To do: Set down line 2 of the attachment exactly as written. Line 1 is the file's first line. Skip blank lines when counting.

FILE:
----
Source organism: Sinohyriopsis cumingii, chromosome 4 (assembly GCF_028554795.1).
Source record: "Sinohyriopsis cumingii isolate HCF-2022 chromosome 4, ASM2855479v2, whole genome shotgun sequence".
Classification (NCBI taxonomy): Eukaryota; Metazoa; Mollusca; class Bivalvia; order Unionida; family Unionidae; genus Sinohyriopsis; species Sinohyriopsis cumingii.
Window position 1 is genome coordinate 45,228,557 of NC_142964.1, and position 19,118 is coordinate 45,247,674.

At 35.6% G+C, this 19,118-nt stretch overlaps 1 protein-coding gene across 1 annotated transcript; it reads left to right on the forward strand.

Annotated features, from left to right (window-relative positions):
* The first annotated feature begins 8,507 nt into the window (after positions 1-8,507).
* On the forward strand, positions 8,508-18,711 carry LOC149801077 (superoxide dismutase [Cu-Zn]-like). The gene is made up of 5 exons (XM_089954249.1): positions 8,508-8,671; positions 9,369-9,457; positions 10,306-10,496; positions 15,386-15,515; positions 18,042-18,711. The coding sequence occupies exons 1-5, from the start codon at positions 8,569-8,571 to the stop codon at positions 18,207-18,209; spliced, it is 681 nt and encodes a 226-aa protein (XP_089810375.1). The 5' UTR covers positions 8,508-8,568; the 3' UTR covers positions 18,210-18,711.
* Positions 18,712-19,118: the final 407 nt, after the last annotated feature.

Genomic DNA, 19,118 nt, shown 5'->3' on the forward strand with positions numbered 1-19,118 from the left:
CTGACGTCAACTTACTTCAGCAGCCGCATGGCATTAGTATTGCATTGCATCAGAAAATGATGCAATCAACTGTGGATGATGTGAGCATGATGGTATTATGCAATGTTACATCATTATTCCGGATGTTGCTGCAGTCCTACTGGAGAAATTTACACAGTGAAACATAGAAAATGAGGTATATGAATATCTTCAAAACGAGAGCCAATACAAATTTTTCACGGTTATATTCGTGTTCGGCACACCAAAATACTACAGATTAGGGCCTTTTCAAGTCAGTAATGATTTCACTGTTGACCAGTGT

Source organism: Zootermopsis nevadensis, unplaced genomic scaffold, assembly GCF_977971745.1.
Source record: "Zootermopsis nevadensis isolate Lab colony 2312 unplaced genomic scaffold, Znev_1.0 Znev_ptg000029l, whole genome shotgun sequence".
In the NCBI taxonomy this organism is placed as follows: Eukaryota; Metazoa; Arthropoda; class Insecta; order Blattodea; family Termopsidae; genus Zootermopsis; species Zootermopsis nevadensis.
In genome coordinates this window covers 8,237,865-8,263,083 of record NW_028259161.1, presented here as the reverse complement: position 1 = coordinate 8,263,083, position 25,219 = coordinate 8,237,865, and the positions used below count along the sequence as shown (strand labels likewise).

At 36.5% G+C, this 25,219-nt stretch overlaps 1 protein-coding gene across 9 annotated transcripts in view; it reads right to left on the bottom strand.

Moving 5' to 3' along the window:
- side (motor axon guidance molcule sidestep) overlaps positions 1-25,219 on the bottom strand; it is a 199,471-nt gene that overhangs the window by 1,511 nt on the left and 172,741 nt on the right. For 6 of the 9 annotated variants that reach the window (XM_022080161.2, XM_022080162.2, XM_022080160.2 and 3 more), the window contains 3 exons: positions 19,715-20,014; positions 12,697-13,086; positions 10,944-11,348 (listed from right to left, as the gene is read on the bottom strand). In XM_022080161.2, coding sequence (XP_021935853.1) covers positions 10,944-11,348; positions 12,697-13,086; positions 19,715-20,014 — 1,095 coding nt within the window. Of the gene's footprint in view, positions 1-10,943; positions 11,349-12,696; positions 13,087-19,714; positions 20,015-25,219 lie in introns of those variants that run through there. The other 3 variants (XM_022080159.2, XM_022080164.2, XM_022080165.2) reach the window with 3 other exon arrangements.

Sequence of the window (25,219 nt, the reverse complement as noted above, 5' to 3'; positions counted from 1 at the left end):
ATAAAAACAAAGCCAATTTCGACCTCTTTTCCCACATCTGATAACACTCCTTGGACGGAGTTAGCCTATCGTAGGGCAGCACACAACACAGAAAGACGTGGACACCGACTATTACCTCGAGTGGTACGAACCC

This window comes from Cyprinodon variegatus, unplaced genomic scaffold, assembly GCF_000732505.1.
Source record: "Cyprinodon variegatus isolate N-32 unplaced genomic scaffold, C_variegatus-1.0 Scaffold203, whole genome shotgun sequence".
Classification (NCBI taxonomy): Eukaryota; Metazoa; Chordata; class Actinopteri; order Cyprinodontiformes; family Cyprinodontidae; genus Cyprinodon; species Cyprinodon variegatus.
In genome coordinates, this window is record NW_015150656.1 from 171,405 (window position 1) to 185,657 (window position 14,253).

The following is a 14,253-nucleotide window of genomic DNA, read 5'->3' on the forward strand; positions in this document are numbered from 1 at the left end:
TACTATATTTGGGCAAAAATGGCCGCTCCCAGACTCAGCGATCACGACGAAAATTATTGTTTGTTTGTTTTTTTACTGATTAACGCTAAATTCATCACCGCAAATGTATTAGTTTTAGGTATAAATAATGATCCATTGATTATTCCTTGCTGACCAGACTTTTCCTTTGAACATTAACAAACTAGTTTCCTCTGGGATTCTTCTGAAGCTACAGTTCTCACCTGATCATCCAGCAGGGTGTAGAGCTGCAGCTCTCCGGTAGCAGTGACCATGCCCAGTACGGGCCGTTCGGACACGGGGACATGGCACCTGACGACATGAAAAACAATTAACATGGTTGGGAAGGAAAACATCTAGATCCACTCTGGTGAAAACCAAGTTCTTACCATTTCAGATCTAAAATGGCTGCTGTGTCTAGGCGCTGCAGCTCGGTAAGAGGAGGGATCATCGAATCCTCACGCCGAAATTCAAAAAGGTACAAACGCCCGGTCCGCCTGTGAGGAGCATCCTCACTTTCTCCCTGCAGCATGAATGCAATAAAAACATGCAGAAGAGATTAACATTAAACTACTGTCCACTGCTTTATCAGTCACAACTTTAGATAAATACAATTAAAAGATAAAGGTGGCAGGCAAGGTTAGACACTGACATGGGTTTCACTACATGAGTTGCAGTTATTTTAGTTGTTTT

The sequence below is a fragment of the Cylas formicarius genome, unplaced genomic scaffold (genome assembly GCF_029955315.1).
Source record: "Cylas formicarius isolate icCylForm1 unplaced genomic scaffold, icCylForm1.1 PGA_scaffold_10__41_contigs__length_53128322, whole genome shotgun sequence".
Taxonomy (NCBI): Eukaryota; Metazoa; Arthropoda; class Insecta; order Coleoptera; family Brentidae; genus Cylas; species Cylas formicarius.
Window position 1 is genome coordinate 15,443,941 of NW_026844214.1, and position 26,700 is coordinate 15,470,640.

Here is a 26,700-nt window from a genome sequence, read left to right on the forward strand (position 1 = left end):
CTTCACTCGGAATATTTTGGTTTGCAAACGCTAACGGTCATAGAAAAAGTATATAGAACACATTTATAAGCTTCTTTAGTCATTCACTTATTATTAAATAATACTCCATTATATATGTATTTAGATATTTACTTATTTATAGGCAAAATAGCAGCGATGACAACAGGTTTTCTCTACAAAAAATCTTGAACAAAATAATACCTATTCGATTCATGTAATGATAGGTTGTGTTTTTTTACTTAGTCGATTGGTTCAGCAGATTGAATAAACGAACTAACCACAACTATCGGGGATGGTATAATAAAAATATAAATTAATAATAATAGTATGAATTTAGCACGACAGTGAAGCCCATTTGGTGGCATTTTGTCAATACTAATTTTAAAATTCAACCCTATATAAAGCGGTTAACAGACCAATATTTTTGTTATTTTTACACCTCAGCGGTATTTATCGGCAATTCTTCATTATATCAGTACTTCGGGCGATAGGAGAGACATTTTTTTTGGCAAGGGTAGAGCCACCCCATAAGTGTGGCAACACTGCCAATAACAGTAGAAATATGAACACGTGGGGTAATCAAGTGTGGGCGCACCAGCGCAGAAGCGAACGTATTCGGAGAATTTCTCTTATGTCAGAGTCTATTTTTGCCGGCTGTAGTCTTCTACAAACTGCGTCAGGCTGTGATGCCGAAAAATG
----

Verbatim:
Source record: "Sinohyriopsis cumingii isolate HCF-2022 chromosome 4, ASM2855479v2, whole genome shotgun sequence".